2. a link to our support page (which already exists on the App’s page, but is more   prominent here). Maybe we could advise users to follow the link to “Contact The Developer” in the email?

Potential Improvements

I think there are some things that need to be improved, in order for this new feature to gain wide adoption:

  • Developers need a page where they can see reviews for all their apps. This would allow us (or our customer support colleagues) to respond to reviews in a more efficient fashion [rdar://31339284]
  • Developers should be able to read and respond to reviews in the iTunes Connect app on iOS. [rdar://31339379]
  • Reviews (and replies) should appear as close to real time as possible. [rdar://31339531]
  • Customers should receive a push notification when a reply to their review is published. [rdar://31339997]

Useful Links

Print anything to PDF on iOS

You can turn any printable thing into a PDF on iOS.

A webpage as a PDF on an iPhone
  1. Open the thing you want to print (web page, email, photo)
  2. Tap the Share button.
  3. Press the Print button.
  4. Now, find the preview screen and pinch out (two fingers, moving away from each other) until the preview becomes full screen (on phone 6S or greater, you can 3D-touch to pop it out)
  5. Now, you’re looking at a PDF, which has its own share control – you can now do whatever you want with it – save it to iCloud drive, email it, whatever you want to do.

Apple’s Mac strategy

We’ve been waiting a long time for update Macs. And I just worked out why (maybe).

Apple has been building an ARM Mac (this much is certain, at least internally). Maybe, just maybe, they’ve been delaying the release of new Macs because they wanted to switch to ARM, but something was taking longer than expected, and in the end, they decided to release one last generation of Intel Macs just to tide them over.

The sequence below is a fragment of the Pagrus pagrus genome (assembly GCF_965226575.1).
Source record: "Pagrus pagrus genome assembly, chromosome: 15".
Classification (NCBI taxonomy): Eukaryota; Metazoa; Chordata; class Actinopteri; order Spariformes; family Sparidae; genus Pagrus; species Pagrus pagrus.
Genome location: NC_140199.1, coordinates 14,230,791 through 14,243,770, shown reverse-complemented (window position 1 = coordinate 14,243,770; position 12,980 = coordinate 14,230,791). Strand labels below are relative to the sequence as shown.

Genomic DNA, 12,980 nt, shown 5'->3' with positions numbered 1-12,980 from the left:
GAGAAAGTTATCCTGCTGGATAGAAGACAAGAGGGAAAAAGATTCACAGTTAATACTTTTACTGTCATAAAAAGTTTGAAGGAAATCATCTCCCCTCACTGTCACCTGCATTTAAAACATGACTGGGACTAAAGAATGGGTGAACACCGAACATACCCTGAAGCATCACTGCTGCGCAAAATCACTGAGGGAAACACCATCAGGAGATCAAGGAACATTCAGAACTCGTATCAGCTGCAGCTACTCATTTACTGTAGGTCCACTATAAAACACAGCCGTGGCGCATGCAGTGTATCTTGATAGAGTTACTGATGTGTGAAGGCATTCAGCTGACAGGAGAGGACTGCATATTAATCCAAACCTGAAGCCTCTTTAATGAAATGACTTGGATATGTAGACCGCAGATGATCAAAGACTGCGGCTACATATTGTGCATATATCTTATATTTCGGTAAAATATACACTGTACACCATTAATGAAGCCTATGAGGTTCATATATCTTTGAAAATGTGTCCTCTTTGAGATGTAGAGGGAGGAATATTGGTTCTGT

Compare the year-on-year performance gains of the iPhone (while it’s getting ever thinner) with the performance gain of the Mac, against the ancient predecessors. This must be killing the Mac team at Apple. Of course they’re moving to ARM, it’s just a matter of making the thing work properly.

…just a thought

Vale the MagSafe connector

This week, Apple released a MacBook Pro that charges via USB-C connector[1]. The MagSafe connector, introduced almost exactly ten years ago [2] is no longer a feature of the Mac. This was a controversial omission, but I don’t think it’s as big a deal as people are making out.

The just-announced MacBooks Pro claim 10 hours of battery life. Based on Apple’s recent battery claims -vs- reality, you really are going to get a full work-day on battery, unless you’re frequently compiling in Xcode, or using gmail in Chrome.